Although reports of the pre-arrangement had leaked out within days, Sir Anthony Eden, the British Prime Minister later denied the existence of such an agreement. When the existence of signed copies of the secret protocol was leaked, Eden sent Dean back to France on the 25 October to collect all copies and leave no trace of the agreements. Christian Pineau at the Quai d'Orsay refused to comply, since the Israeli diplomats had already left France.[5] "For Eden, the existence of the Protocol was a catastrophe: a smoking gun that exposed the full extent of collusion between Britain, France and Israel."[3] He was concerned that revelation of the agreement would be a threat to all three governments.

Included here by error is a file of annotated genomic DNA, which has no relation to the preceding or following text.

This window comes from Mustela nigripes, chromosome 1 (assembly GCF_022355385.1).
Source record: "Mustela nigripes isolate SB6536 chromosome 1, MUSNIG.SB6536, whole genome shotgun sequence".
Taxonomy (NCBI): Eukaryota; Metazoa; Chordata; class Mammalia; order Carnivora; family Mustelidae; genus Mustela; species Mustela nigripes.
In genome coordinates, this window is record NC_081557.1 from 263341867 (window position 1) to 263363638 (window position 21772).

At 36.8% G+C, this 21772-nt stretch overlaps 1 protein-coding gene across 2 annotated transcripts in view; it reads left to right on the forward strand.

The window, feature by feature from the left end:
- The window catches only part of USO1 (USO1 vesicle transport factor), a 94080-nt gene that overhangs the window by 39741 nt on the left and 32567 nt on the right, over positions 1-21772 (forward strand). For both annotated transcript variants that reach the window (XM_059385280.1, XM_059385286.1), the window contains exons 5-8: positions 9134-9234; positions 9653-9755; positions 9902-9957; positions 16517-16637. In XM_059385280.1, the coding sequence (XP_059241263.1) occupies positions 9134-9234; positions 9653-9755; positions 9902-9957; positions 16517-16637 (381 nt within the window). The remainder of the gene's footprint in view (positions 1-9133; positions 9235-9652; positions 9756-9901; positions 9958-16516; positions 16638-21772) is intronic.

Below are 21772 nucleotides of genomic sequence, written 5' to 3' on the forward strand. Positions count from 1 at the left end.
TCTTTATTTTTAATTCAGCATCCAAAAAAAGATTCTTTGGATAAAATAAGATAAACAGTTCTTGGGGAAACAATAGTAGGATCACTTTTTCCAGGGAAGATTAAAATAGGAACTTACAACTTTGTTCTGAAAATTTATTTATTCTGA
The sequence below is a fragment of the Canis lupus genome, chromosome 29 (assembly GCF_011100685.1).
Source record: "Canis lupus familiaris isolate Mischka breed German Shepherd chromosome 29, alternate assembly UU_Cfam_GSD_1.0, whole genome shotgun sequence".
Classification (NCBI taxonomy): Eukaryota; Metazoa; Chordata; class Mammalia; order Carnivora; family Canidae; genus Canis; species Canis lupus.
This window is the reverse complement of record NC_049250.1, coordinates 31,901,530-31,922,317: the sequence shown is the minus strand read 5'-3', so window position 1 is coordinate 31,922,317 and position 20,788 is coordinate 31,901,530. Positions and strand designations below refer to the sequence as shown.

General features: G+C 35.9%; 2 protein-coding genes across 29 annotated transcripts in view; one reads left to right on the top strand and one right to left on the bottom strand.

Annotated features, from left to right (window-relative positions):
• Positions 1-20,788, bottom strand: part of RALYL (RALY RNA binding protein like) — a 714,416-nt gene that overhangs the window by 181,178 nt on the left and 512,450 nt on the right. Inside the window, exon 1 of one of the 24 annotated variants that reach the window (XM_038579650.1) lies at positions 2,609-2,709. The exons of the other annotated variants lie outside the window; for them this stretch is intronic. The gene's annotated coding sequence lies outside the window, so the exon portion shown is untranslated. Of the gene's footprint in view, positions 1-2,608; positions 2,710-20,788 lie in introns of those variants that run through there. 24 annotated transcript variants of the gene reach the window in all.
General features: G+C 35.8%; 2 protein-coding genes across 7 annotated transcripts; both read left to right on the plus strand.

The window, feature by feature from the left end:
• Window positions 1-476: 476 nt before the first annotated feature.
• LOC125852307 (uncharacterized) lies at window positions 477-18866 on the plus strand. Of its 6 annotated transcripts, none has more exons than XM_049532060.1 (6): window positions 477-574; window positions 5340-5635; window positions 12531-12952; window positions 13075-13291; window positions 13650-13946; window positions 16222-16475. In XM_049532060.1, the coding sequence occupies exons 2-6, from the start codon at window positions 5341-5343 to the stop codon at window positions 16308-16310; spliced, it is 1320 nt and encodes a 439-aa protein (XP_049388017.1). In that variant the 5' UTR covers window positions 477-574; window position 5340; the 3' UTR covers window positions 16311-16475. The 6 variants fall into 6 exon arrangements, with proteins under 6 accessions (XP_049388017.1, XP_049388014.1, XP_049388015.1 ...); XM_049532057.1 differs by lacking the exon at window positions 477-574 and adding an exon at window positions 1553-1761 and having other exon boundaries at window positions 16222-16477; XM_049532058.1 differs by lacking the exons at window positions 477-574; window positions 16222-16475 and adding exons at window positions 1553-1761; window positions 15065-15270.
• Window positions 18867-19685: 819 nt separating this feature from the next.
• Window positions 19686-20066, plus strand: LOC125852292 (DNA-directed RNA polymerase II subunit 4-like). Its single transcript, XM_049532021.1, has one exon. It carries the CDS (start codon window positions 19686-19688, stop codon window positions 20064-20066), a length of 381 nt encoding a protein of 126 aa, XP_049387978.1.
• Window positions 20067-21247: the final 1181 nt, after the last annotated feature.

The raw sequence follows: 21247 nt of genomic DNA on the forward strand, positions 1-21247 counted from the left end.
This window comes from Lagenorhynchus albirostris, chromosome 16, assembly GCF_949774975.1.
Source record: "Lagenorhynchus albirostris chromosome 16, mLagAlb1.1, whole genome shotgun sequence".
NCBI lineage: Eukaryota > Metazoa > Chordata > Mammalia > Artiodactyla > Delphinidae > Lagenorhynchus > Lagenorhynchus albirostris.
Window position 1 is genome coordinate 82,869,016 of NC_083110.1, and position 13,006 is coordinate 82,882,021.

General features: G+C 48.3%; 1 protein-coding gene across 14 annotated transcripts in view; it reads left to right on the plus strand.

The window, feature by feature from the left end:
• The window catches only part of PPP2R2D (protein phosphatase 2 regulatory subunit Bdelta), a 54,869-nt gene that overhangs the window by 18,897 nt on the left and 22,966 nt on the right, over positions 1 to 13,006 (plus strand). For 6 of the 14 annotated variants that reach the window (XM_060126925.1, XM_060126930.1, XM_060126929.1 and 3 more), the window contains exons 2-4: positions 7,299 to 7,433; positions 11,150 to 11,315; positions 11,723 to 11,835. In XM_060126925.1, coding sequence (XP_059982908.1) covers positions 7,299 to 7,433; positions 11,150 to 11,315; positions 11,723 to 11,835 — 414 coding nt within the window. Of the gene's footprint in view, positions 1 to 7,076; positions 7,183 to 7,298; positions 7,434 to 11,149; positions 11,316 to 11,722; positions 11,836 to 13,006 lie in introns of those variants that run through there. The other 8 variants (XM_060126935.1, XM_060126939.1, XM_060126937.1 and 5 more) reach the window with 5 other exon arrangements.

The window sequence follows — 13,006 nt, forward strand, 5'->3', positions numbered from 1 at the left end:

The original Israeli copy of the Protocol of Sèvres is said to be kept within the Ben-Gurion Archives, Sde Boker, Israel.

The Protocol in action[edit]

Four days after the Sèvres meeting, Israeli forces invaded Egyptian territory. The British and French vetoed an American-sponsored resolution in the UN Security Council calling for an end to the Israeli invasion; they then issued their own call for both Israel and Egypt to withdraw from within 16 km of the Suez Canal. When Egypt refused, the British and French launched their own invasion to secure the Canal zone, under the guise of separating Egyptian and Israeli forces.

See also[edit]


  1. ^ Affaire de Suez, Le Pacte Secret, Peter Hercombe and Arnaud Hamelin, France 5/Sunset Presse/Transparence, 2006
  2. ^ The Guardian, Tuesday 11 July 2006
  3. ^ a b Release of Suez records, British National Archives, December 2006
  4. ^ Avi Shlaim, The Protocol of Sèvres,1956: Anatomy of a War Plot Published in International Affairs, 73:3 (1997), 509-530
  5. ^ Turner p.299


  • Turner, Barry. Suez 1956: The First Oil War. Hodder (2007).